Let’s return to the Prague Castle. From the west, it is adjoined by another district – Gradchany that used to be considered a rich noble district. Initially, early in the 14th century it was founded not as a noble place, but quite vice versa – it used to be a district of grooms, servants, scribes and other menials. And it was only after the fire from the mid-16th century that noble people set their heart on the restored houses.
- Loreta (or Loretan Monastery) – the most popular monastery in Prague.
- Church of the Nativity – the main monastery church.
- The Old Town Hall
- Church of St. Benedict
- Stragovsky Monastery
- The palaces: Archbishop‘s, Sternberg, Martinitsky, Tuscan, Schwarzenberg, Cherninsky
№21 STRAGOVSKY MONASTERY (STRAHOVSKÝ KLÁŠTER)
Stragovsky Monastery is one of the oldest and largest Czech monasteries. It was built in the 12th century for Premonstratensians monks who preserved the vow of chastity and silence.
The Monastery is famous for its library; once it used to be the largest Czech library. And with a collection of paintings as well, which has been collected since the 18th century.
The visit to the gallery costs 120 CZK, to the library – 100 CZK. You can visit them daily from 10:00 to 17:00. You can find the current schedule and ticket prices on the website https://www.strahovskyklaster.cz/en/
By the way, the Stragovsky Monastery has its own brewery (Klášterní pivovar Strahov) and a restaurant.
In summer a summer terrace is open, where you can try Klaster beer.
The prices as for September 2017:
I can say nothing about food prices, as well as about its taste. But, given that beer is a little more expensive than in many Prague pubs, I can assume that food prices will be above average.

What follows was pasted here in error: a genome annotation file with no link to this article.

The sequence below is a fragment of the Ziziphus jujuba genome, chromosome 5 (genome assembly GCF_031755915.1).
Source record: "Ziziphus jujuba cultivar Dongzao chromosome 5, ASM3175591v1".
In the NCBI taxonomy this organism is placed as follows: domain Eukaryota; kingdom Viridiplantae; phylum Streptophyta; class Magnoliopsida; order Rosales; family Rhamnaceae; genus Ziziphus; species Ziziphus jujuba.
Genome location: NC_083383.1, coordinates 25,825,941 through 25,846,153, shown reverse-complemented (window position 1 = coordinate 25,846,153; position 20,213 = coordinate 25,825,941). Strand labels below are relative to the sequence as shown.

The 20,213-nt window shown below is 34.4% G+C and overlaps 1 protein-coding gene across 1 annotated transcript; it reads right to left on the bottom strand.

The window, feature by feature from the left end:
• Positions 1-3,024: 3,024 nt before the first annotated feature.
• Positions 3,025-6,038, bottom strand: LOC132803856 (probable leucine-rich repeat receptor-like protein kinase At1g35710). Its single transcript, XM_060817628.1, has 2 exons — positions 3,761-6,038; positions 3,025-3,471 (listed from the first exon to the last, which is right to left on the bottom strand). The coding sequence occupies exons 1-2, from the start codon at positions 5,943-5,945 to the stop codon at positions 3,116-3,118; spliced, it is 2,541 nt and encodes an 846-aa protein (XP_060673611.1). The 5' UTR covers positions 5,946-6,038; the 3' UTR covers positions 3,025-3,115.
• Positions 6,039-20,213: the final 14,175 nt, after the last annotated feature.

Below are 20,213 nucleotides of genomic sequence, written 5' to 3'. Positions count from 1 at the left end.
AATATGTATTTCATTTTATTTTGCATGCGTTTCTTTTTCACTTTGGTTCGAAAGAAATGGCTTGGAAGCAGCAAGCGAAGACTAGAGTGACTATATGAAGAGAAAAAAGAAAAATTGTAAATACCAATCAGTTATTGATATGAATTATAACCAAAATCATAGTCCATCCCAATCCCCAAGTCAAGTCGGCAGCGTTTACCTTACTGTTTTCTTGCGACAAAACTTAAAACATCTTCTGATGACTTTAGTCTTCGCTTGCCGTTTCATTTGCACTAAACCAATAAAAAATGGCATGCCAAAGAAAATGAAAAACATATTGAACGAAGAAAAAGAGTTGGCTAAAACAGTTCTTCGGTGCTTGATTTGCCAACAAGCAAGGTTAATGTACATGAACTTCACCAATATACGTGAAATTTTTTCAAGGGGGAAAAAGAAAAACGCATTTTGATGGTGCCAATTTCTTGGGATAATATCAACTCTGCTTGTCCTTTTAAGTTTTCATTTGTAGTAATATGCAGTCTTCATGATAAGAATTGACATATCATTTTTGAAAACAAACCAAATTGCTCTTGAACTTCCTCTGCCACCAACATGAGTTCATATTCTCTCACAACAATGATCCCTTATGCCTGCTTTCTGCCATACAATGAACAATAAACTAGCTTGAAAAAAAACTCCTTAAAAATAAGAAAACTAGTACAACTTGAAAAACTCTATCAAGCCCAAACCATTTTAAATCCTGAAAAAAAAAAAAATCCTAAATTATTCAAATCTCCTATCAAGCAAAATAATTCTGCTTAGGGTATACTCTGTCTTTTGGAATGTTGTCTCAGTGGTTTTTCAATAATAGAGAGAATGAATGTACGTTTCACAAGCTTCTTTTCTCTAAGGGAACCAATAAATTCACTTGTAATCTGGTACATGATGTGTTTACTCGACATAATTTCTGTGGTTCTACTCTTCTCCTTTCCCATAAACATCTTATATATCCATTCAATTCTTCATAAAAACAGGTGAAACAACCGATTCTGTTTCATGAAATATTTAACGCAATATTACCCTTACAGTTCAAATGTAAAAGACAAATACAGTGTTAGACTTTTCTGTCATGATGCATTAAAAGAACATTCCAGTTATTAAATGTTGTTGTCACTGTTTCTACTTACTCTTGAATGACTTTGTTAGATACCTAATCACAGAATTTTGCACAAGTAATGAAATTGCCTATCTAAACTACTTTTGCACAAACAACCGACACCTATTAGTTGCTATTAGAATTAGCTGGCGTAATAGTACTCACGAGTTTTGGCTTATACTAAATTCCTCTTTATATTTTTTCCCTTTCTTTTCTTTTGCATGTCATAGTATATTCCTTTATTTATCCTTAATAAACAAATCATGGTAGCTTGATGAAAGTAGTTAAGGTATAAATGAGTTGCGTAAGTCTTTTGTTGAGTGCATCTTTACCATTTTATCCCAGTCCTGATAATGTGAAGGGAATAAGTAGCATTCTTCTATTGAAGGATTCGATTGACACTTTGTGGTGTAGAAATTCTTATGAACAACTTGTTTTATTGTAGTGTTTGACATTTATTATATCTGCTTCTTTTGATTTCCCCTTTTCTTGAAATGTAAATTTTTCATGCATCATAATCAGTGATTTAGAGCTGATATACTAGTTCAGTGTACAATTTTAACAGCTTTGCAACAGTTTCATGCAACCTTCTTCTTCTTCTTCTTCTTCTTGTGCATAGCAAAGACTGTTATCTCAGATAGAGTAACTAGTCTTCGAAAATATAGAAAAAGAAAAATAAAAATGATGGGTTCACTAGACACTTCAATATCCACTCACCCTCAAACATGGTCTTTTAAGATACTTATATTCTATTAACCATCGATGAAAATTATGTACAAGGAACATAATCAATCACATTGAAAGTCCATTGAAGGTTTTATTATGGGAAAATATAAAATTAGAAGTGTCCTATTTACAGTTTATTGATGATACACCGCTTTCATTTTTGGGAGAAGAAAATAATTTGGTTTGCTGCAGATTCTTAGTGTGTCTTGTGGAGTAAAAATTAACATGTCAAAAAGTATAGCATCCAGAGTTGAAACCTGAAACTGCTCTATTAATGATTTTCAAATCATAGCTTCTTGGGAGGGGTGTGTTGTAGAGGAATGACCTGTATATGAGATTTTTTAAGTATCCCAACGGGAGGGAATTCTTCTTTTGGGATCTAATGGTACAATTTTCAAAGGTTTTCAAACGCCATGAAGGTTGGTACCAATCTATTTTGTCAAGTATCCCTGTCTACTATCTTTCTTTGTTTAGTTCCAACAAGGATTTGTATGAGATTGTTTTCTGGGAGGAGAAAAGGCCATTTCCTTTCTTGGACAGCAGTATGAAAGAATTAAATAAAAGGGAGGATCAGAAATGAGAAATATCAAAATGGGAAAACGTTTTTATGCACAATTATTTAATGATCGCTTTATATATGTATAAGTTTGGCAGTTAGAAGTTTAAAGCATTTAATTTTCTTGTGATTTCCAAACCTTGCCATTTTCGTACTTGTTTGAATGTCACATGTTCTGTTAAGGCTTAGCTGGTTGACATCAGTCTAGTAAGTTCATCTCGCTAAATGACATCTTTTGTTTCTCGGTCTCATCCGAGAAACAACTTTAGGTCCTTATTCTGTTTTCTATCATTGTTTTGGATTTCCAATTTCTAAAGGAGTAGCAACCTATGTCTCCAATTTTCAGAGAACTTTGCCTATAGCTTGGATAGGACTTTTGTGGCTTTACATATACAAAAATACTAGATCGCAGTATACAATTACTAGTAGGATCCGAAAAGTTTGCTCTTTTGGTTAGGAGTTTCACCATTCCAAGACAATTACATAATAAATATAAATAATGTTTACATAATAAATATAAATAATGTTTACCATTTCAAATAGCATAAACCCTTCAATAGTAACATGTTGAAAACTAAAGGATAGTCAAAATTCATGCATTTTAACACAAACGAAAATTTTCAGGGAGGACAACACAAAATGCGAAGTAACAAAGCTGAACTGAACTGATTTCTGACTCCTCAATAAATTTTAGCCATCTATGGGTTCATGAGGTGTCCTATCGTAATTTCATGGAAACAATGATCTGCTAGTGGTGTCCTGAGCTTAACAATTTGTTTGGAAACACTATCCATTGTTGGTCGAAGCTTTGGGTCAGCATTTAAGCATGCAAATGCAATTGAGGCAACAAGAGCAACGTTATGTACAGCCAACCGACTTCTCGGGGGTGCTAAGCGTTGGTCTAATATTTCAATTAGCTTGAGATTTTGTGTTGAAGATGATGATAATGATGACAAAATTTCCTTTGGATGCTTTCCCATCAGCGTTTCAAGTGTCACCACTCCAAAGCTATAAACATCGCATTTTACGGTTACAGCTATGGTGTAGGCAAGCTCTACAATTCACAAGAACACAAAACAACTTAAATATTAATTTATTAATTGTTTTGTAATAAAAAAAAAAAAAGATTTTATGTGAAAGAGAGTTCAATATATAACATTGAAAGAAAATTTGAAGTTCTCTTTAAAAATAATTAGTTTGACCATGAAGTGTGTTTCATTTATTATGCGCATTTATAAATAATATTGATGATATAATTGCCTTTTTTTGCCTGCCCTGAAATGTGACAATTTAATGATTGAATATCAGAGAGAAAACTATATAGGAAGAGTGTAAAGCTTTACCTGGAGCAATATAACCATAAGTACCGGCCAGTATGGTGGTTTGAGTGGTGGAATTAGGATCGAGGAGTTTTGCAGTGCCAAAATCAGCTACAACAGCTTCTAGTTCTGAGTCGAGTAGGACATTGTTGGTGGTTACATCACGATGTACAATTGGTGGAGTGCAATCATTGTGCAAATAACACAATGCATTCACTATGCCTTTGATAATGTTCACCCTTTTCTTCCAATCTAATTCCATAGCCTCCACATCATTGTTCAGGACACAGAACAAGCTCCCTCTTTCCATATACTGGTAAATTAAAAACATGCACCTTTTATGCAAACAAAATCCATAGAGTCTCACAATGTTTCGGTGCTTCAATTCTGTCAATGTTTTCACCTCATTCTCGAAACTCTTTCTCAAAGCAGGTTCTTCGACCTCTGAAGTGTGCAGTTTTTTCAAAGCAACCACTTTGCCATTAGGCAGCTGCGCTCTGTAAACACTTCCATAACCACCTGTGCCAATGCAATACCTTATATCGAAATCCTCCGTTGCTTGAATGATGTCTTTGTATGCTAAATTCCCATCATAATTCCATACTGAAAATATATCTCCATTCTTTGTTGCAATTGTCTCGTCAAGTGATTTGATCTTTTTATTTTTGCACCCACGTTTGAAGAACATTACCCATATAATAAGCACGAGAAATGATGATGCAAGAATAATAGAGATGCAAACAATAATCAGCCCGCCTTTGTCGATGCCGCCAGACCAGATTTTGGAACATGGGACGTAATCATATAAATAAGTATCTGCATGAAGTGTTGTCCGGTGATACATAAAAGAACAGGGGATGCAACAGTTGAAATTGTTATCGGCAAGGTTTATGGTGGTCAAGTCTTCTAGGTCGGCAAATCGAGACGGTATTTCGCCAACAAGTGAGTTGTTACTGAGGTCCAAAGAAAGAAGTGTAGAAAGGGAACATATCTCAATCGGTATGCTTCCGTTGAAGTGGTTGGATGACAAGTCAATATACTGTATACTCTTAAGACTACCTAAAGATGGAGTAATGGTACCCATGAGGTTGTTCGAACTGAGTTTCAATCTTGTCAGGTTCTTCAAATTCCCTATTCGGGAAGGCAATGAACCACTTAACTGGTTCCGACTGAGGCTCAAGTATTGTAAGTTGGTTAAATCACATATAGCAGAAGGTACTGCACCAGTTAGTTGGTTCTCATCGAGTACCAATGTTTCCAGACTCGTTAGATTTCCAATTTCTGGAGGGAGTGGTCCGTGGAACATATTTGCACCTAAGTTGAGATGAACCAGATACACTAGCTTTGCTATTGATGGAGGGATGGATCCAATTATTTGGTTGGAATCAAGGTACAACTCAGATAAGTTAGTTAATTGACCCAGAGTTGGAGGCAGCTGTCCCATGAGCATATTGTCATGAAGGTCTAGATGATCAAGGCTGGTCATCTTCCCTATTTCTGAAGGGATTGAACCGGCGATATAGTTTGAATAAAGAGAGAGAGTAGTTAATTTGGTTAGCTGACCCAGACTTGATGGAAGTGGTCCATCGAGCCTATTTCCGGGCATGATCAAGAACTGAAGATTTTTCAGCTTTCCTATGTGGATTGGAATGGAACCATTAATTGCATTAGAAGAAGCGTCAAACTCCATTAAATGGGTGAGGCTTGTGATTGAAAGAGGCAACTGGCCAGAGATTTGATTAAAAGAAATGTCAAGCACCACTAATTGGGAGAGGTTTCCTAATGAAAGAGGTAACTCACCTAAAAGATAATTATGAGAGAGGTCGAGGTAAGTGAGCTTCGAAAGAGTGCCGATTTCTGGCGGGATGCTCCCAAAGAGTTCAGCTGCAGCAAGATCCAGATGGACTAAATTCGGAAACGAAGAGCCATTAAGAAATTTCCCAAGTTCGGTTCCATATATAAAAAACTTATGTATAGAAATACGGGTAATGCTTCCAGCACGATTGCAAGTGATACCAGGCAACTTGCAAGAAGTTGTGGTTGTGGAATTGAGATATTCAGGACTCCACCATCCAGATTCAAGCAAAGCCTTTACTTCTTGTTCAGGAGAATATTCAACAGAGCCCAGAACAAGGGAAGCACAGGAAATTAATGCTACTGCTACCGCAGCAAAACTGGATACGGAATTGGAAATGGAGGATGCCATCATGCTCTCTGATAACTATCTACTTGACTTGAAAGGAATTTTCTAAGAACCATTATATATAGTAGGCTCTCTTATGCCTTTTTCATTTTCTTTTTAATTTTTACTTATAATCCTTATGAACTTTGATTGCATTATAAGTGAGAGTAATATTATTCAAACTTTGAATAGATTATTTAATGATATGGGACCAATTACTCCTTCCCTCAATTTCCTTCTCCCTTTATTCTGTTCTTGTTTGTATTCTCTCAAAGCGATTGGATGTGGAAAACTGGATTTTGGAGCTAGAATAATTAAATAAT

By the way, you will have to pay 15 Korunas for a toilet in the monastery.
№22. PETRIN HILL (PETŘÍN) AND THE PETRIN TOWER (PETŘÍNSKÁ ROZHLEDNA)
After visiting the monastery and the monastery brewery, you can visit the Petrin Hill and have a walk in its parks. Keep in mind that the park is a little bit resemble urban woodlands with their steep descents and ascents. Moreover – in ancient times the Petrin Hill was a place for pagan worship of Perun.
Among the interesting attractions of the Petrin Hill are:
- The Petrin Tower (a copy of the Eiffel). You can enter the tower for 120 CZK. You will have to climb the stairs.
- A sightseeing platform with a view of the city
- The mirror labyrinth will be interesting for kids
- Lawrence Church built in 922. Unfortunately, today it is closed.
- Stefanik Observatory (established in 1928)
- The rose garden with more than 10,000 roses
You can get to the Petrin Hill either on foot or by cable-railway, which is part of the public transport system. Two wagons move along the route Újezd — Nebozízek — Petřín (2 minutes to the first stop and 4 to the second). The cable-railway runs from 9:00 to 23:20, with wagons departing every 10-15 minutes. The regular ticket costs 32 Korunas; you can buy a short one (for 30 minutes) for 24 Korunas.
Location of the cable-railway stop:
№23. THE BEER SPA
An unusual modern attraction, which I included in the list of 40 historical and natural sights. I thought that you may want to relax after spending several hard days on foot.
We really wanted to get to the Beer SPA, but since we hadn’t planned the visit in advance, we didn’t just manage to get there when we arrived; it turned out that everything was booked 2-3 days in advance. Therefore, I recommend booking in advance.
What does the Beer Spa usually include:
A beer bath for one or two
- Unlimited beer
- Rest after having bath, usually on a hay bed
- Necessities – bathrobes, towels, slippers.
There are several beer spas in Prague; there is one in the very city center near the Powder Tower, and the Bernard spa center in Majestic Plaza hotel; I saw another spa next to the Staropramen Museum. It’s easy to book a visit to the Bernard Spa using the Internet – it costs 108 euros for two in one bath, 133 euros for two with two baths; additionally, you can book a package with massage. The price includes unlimited Bernard beer Book a bath>>>
As I have already said, we didn’t manage to get into the bath; therefore, I have no impressions to describe, but I’m sure the place is worth a visit.
Related article The Prague beer route: 20 beer spots
WHAT CAN YOU SEE IN PRAGUE IN A WEEK
If you have more than 3 days to spend in Prague, you can choose the attractions you are interested in from this list and visit them.
№24. THE PRAGUE ZOO (ZOOLOGICKÁ ZAHRADA)